Pizza delivery man facing deportation gets attention of New York governor

Pizza delivery man facing deportation

NEW YORK -- What started as a pizza delivery to an Army base a short distance from the Statue of Liberty is now a national immigration controversy. The governor of New York is now offering free legal representation to a man who faces possible deportation.

Pablo Villavicencio-Calderon, who is from Ecuador, arrived at the gate of Fort Hamilton to make a pizza delivery. He routinely delivers to that Army garrison in Brooklyn. He showed his city-issued identification, and that's when the trouble began.

"He came like always," said Sandra Chica, his wife. "They requested the ID, he showed it, the ID, but this officer told him that is not enough."

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Pablo Villavicencio and his two young daughters. Facebook / Pablo Villavicencio

Anyone entering the base must show military identification. Without it, they must undergo a background check. So the 35-year-old father of two signed a waiver allowing security officials to run that check. That's when they discovered he had been ordered to leave the country back in 2010 for being here illegally. He was arrested and turned over to U.S. Immigration and Customs Enforcement (ICE).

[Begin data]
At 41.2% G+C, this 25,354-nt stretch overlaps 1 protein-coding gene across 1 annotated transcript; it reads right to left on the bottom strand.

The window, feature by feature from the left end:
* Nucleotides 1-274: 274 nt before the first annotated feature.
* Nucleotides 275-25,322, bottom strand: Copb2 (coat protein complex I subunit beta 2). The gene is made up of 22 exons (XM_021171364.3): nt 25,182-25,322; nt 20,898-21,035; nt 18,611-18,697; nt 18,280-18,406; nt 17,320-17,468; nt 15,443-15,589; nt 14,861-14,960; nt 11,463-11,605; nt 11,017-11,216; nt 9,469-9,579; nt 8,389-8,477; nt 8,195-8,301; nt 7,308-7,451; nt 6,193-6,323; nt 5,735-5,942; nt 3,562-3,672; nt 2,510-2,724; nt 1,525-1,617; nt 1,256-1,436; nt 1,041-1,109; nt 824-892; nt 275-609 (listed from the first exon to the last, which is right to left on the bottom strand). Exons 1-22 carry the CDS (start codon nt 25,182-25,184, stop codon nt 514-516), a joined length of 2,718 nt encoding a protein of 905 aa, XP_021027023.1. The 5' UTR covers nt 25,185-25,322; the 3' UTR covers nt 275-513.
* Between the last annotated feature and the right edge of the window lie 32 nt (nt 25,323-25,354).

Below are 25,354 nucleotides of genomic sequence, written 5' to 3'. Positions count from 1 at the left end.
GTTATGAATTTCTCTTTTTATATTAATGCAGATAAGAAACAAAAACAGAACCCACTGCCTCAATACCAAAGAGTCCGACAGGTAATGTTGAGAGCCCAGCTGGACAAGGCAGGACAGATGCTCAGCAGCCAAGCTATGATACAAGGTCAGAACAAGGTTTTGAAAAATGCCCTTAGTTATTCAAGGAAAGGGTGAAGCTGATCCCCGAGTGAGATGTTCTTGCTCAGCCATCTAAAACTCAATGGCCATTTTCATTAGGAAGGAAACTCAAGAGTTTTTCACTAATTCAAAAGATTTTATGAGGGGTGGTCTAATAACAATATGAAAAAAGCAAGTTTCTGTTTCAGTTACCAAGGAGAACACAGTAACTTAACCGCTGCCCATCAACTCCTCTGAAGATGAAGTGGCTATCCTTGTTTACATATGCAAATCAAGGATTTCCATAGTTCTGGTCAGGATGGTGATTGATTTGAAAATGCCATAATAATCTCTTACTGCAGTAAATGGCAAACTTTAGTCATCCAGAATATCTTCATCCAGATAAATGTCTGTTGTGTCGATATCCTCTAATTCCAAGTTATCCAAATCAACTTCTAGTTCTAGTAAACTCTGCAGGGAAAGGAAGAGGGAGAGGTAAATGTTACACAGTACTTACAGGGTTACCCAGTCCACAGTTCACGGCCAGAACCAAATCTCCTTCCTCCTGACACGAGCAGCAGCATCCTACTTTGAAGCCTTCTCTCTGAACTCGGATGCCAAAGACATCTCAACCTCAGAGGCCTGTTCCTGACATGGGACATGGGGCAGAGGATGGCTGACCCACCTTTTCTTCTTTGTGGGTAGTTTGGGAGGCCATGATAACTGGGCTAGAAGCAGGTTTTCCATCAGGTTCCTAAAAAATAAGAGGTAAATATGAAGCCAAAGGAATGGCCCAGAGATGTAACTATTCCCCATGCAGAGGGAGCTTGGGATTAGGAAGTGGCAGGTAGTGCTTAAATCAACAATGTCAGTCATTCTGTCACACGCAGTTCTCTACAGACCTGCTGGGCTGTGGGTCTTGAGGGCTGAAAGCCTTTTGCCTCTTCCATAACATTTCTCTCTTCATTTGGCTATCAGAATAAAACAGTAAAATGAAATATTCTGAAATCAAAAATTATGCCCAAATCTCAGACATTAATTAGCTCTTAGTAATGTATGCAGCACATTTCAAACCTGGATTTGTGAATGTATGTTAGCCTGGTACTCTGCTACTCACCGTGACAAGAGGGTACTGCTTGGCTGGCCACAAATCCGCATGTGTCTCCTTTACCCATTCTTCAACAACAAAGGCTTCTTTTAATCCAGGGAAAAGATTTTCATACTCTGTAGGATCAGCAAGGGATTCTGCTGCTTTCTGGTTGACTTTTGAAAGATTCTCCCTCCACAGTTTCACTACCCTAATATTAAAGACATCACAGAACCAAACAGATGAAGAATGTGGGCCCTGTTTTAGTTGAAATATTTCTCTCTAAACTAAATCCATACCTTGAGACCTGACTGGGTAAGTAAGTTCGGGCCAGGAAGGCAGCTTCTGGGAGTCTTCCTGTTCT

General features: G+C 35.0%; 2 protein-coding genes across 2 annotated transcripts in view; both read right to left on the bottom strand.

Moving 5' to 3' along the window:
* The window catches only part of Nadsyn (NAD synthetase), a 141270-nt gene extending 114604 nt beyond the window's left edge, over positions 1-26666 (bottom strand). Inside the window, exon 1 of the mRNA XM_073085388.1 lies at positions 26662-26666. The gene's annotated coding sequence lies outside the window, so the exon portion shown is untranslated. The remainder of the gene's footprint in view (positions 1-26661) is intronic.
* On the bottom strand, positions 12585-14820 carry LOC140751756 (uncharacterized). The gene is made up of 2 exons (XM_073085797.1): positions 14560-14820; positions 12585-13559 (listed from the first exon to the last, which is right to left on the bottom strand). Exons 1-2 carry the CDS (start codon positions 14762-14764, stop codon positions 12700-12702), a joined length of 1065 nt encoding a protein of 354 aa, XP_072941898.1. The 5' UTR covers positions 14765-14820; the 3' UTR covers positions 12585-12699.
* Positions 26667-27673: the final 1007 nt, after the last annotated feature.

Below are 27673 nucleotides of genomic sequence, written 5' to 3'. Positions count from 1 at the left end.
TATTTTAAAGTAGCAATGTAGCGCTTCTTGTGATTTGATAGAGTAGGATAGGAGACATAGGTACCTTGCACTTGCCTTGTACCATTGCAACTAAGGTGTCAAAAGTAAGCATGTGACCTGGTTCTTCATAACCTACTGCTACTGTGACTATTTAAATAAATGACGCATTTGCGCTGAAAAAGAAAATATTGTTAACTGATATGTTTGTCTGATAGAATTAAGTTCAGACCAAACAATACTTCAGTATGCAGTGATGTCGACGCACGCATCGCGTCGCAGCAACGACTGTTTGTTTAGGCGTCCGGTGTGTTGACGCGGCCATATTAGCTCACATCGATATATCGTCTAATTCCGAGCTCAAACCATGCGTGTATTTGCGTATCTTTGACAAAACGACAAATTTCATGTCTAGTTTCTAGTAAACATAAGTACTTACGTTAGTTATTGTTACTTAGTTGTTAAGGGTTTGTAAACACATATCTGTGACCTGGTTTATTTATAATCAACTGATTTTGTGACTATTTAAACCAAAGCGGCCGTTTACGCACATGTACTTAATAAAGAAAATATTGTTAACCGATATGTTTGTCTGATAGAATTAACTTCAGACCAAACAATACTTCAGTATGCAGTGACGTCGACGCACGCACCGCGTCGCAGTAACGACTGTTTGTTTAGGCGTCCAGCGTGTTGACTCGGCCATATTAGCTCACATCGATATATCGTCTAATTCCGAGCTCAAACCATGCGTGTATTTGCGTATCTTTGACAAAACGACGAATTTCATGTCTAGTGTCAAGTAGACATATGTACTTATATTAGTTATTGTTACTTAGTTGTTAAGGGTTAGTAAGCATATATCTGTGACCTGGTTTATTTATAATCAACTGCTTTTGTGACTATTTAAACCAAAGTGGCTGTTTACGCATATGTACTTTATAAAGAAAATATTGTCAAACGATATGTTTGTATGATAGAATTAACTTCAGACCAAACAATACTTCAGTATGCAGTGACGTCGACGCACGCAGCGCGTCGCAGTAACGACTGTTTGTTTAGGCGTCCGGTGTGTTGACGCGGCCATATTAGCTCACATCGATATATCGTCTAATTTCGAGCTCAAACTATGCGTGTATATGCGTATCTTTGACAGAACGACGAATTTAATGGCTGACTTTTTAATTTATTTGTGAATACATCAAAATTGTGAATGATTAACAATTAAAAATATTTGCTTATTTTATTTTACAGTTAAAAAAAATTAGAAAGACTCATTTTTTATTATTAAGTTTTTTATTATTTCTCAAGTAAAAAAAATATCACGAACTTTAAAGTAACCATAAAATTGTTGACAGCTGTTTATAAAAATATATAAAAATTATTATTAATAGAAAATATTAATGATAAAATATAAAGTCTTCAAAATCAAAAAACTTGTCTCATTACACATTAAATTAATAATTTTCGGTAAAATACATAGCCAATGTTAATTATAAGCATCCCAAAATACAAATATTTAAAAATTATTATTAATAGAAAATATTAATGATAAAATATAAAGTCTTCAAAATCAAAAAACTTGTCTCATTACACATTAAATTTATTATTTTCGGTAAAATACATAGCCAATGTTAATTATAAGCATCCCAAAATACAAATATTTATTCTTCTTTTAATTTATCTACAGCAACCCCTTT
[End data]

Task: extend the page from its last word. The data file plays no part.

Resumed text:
"This is absolutely ridiculous," said Justin Brannan, a New York City Council member. "You are tearing families apart. For what? How are we any safer today than yesterday?"

But it's an issue that's been highlighted by the Trump administration and dealt with by local law enforcement across the country.

"I'm charged with enforcing the law and providing safety for the citizens I'm going I take that very seriously," said Butch Conway, sheriff of Gwinnett County, Georgia.

On Thursday, New York Gov. Andrew Cuomo spoke with Chica and called the arrest "an assault on New York's immigrant families," and offered free legal representation.

"His main concern is the babies," said Chica. "He was everything for them."